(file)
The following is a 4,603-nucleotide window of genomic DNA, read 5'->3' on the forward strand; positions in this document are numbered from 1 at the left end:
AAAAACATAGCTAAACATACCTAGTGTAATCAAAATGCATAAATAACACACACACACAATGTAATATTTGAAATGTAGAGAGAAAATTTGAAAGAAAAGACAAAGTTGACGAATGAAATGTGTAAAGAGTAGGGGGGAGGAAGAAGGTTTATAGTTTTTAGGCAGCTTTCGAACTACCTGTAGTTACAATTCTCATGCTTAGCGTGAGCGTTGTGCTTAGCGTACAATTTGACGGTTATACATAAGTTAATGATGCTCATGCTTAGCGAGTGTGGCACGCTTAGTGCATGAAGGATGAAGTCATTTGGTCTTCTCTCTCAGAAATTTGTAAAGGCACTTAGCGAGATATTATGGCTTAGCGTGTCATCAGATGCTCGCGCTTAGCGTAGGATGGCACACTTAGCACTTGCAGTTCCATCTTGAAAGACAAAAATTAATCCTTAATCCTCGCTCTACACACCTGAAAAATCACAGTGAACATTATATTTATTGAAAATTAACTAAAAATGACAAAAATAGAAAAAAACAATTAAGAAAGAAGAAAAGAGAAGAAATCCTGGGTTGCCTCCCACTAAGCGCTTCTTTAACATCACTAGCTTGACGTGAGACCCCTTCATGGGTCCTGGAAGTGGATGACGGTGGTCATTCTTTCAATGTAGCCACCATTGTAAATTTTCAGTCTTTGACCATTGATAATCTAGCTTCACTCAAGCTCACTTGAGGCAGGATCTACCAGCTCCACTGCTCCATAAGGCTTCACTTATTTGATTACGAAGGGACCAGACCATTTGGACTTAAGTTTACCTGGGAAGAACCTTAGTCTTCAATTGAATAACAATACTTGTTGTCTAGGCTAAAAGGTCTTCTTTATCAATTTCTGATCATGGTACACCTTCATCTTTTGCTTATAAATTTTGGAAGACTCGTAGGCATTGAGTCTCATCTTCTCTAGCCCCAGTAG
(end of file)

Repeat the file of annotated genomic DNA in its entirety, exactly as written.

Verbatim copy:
The following is a 4,603-nucleotide window of genomic DNA, read 5'->3' on the forward strand; positions in this document are numbered from 1 at the left end:
AAAAACATAGCTAAACATACCTAGTGTAATCAAAATGCATAAATAACACACACACACAATGTAATATTTGAAATGTAGAGAGAAAATTTGAAAGAAAAGACAAAGTTGACGAATGAAATGTGTAAAGAGTAGGGGGGAGGAAGAAGGTTTATAGTTTTTAGGCAGCTTTCGAACTACCTGTAGTTACAATTCTCATGCTTAGCGTGAGCGTTGTGCTTAGCGTACAATTTGACGGTTATACATAAGTTAATGATGCTCATGCTTAGCGAGTGTGGCACGCTTAGTGCATGAAGGATGAAGTCATTTGGTCTTCTCTCTCAGAAATTTGTAAAGGCACTTAGCGAGATATTATGGCTTAGCGTGTCATCAGATGCTCGCGCTTAGCGTAGGATGGCACACTTAGCACTTGCAGTTCCATCTTGAAAGACAAAAATTAATCCTTAATCCTCGCTCTACACACCTGAAAAATCACAGTGAACATTATATTTATTGAAAATTAACTAAAAATGACAAAAATAGAAAAAAACAATTAAGAAAGAAGAAAAGAGAAGAAATCCTGGGTTGCCTCCCACTAAGCGCTTCTTTAACATCACTAGCTTGACGTGAGACCCCTTCATGGGTCCTGGAAGTGGATGACGGTGGTCATTCTTTCAATGTAGCCACCATTGTAAATTTTCAGTCTTTGACCATTGATAATCTAGCTTCACTCAAGCTCACTTGAGGCAGGATCTACCAGCTCCACTGCTCCATAAGGCTTCACTTATTTGATTACGAAGGGACCAGACCATTTGGACTTAAGTTTACCTGGGAAGAACCTTAGTCTTCAATTGAATAACAATACTTGTTGTCTAGGCTAAAAGGTCTTCTTTATCAATTTCTGATCATGGTACACCTTCATCTTTTGCTTATAAATTTTGGAAGACTCGTAGGCATTGAGTCTCATCTTCTCTAGCCCCAGTAG